Business Model Creativity

  • 1,450 views
Uploaded on

A short introduction

A short introduction

  • Full Name Full Name Comment goes here.
    Are you sure you want to
    Your message goes here
    Be the first to comment
No Downloads

Views

Total Views
1,450
On Slideshare
0
From Embeds
0
Number of Embeds
5

Actions

Shares
Downloads
114
Comments
0
Likes
7

Embeds 0

No embeds

Report content

Flagged as inappropriate Flag as inappropriate
Flag as inappropriate

Select your reason for flagging this presentation as inappropriate.

Cancel
    No notes for slide

Transcript

  • 1. Andreas Rusnjak, MBAeMail: aru@businessmodelcreativity.net URI: businessmodelcreativity.net Twitter & facebook: bmcreativity
  • 2. Agenda• In General• Business Modeling• Business Model Framework• Business Model Framework as a Management-Tool• SpeedCreation – A project incubator
  • 3. About Andreas• Year of birth 1974 • Dissertation at CAU Kiel/ Uni Leipzig• Apprenticeship in "Foreign Commerce" • e/m Business• Diploma Degree in Economics • Transformation of Business Models• Master of Business Administration • Business Model Framework• Job- & Startup-Experience • HUK-Coburg • Focus • Jobscout24 • eCommerce • flyerwire • Consulting, Coaching • scovilla • Entrepreneurship • Caban • Business Modeling • BAUR • Strategy Development
  • 4. Work in Progress…Authors:Andreas RusnjakMatthias PohleThomas Matyssek
  • 5. IN GENERAL
  • 6. The Goal of every Company should be to create anddeliver a customer value which will be better than the value offered by the competition.
  • 7. Increasing competitive pressure, technological advance, innovation, changing social values and a continuously rising power of the user are forcingcompanies more and more to challenge and change their business models, to develop new business models or to liquidate existing ones.
  • 8. EXAMPLEThe information-seeking behavior and consumerism of the user is shifting increasingly to different channels Social Media Magazines, Journals PCs/ Notebooks Embedded Hardware
  • 9. XMulti-Channel  Cross-/ Omni-Channel Bildquelle: Deviantart | X-Rails | ~Shadownoise
  • 10. Bildquelle: Deviantart | change | ~sphinxed
  • 11. Bildquelle: Deviantart | change | ~sphinxed
  • 12. Usenet, Torrents, Rapidshare, Megaupload, Youtube  Decreasing CD-Sales Bildquelle: Deviantart | Music | ~Miggi4Deviant
  • 13. Bildquelle: Deviantart | Warner Bros. | *JohnVichlenski
  • 14. e.g. Apples iBooks Author or Amazons Kindle Direct Publishing enables Authors to publish their books easy by themselvesBildquelle: Deviantart | Book Store | ~varunabhiram
  • 15. Brokerage for used books Shipping Consumer Goods Marketplace 3rd-party sellers Online Book Store Amazon OEM Web (Kindle) Services ContentSuccess Recipes: ProviderRadical Profit Formula (lovefilm,Market-Oriented Value Propositions ebooks)Bringing strengths, know how and key resources to market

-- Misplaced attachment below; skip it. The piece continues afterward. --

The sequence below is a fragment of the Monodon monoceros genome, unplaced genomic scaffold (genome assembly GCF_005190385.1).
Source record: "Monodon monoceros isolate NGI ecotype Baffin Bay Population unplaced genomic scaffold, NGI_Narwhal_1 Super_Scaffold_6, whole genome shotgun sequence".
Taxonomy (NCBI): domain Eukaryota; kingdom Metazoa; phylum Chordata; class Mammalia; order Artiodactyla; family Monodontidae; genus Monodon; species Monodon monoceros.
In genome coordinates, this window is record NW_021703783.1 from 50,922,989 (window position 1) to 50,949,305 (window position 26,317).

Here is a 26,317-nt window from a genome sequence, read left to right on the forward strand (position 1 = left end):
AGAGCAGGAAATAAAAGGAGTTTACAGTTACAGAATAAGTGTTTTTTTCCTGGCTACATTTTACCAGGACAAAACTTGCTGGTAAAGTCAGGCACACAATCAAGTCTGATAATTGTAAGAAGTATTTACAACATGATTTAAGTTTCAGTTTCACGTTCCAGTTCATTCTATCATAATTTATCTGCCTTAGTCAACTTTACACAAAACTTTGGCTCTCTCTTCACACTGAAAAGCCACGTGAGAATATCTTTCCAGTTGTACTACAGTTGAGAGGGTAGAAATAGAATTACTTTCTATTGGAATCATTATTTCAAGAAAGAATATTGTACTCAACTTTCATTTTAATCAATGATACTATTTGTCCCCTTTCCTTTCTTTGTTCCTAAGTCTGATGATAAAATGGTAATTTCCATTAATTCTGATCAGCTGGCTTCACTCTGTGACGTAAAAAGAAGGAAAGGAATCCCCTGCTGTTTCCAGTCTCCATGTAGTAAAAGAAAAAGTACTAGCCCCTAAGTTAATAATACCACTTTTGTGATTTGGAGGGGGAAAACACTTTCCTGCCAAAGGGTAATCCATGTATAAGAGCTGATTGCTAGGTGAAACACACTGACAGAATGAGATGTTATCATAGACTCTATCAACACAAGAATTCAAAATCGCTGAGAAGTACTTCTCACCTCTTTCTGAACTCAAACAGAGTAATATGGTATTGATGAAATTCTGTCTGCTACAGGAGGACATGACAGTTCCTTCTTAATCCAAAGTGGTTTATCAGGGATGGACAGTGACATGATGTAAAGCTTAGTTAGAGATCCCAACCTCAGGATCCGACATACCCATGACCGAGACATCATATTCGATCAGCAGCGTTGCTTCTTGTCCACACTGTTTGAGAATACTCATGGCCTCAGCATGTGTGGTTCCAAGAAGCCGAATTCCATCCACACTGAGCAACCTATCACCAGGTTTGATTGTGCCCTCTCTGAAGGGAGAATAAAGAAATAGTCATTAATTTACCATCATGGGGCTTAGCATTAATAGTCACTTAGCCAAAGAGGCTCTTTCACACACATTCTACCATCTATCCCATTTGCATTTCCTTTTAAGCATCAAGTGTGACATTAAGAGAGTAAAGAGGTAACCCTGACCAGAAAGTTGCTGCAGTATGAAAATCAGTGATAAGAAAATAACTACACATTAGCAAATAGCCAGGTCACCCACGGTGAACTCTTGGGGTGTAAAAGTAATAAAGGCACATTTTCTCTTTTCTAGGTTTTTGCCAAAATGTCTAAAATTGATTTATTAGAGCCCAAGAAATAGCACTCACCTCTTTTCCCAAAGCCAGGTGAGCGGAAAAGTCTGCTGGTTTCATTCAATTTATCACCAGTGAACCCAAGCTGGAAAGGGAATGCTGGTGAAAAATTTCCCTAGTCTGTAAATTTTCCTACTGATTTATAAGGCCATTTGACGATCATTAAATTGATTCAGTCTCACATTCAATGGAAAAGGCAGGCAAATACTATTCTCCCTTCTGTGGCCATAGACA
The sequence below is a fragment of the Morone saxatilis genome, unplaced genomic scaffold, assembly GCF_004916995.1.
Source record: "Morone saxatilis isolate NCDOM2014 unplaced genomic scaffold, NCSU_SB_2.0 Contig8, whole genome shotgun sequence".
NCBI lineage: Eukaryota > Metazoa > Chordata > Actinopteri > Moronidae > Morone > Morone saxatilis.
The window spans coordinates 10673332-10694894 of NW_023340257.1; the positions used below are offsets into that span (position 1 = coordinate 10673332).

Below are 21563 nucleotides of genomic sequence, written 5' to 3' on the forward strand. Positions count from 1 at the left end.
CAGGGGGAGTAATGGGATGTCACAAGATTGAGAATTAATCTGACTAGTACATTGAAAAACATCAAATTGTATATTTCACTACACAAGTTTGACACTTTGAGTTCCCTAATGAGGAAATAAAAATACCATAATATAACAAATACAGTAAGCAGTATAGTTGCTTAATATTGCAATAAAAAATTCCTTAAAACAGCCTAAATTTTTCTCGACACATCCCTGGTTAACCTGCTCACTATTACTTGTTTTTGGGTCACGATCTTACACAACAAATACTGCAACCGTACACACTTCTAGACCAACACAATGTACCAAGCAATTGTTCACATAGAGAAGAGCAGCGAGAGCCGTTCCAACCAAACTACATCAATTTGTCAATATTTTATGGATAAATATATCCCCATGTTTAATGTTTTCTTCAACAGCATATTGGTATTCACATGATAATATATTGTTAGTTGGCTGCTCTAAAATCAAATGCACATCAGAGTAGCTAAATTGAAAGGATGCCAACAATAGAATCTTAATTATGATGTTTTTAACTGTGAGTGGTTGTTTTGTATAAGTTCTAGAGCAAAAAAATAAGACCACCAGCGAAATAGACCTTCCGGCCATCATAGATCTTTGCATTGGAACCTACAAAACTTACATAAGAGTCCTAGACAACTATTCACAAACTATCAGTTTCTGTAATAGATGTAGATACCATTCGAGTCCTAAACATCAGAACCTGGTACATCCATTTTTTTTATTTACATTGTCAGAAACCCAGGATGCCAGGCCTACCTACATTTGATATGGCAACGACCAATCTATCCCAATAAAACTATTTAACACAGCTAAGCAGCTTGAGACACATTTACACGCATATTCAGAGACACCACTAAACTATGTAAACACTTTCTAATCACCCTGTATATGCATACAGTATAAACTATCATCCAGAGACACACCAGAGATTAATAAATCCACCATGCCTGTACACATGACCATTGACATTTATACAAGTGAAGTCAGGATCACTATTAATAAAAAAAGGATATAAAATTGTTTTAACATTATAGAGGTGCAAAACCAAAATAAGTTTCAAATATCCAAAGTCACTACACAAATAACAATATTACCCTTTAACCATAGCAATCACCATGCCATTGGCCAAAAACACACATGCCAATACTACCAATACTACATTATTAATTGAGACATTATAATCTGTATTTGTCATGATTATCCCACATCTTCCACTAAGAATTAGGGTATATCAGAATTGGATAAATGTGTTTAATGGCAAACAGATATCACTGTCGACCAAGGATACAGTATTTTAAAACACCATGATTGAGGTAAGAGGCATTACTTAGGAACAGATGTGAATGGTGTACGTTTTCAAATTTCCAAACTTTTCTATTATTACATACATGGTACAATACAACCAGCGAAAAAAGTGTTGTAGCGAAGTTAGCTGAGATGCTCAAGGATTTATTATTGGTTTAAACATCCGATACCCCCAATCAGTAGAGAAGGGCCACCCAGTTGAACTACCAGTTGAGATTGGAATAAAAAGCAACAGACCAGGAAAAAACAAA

• 16. Macintosh Computer iMac iPod Combination of technology- iPhone and design-based solutions iPad Improving a single product in many different waysBildquelle: Deviantart | Apple | ~TheDeadManWalking
  • 17. Trends for this Decade • Functionality • Engagement & Experience • Co-Creation & Lean-Startup • Crowdfunding/ Community-Funding • Eco-/ Green Business Models • In-Crowd Customers • …Adapted from: Thaesis
  • 18. The Transformation-Cycles of business models will become more frequentand will occur at increasingly short intervals
  • 19. In this context Transformation means the development, the design, the change and/ or the implementation of a business model. Today the capability for transformation can be seen as a critical success factor for companies.
  • 20. Roles involved in transformation processes Sales HR Production Customer Care …
  • 21. Participants of transformation projects are often different in their professional background and their experience as well as in their social background and education. These people often speak and think in different pictures and languages.
  • 22. Common reasons for the failure of transformation projects• Unrealistic goals• Important stakeholders are not involved• Lack of support by the top management• Insufficient Resources• Unclear context to strategy• Poor communication• No or little involvement of the project members
  • 23. It is a 100 times more expensive to fix errors in production than during the earliest development phases of transformation projects.B. Boehm and V. Basili, “Software Defect Reduction Top 10 List,” IEEE Computer, vol. 34(1): 135-137, January 2001
  • 24. According to Roland Berger in Germany, there is a pent-up demand for innovation- and technology-managementas well as for concepts to increase personnel productivity. Klesse, H.-J.: Roland Berger vor Neupositionierung. http://www.wiwo.de/unternehmen-maerkte/roland-berger-vor-neupositionierung-435809/, 21.02.2011
  • 25. BUSINESS MODELING
  • 26. "Business model innovation will become as importantas technological innovation." Henry Chesbrough (2011)
  • 27. "There has never been as much interest in businessmodels as there is today; seven out of 10 companies aretrying to create innovative business models, and 98% are modifying existing ones, according to a recent survey." Casedesus-Masanell & Ricart (Harvard Business Review, JAN-FEB/2011)
  • 28. The term business modeling is often associated with the transformation of business models and has gained attention since the emergence of the New Economy.
  • 29. A business model describes in an abstract way a relevant selection of products (goods and services), necessary means and correspondinginformation-, transfer and financial-flows along the value chain(s) of a company or a business unit.
  • 30. Important elements of a business model are(1) involved actors (e.g. customers, suppliers, co-operation partner, competitors, etc.) and their goals/ intention, (2) the value proposition, (3) channels and (4) relationships, (5) key resources, (6) key activities, (7) relevant costs and (8) revenues as well as (9) critical success factors and (10) the representation of the competitive strategies.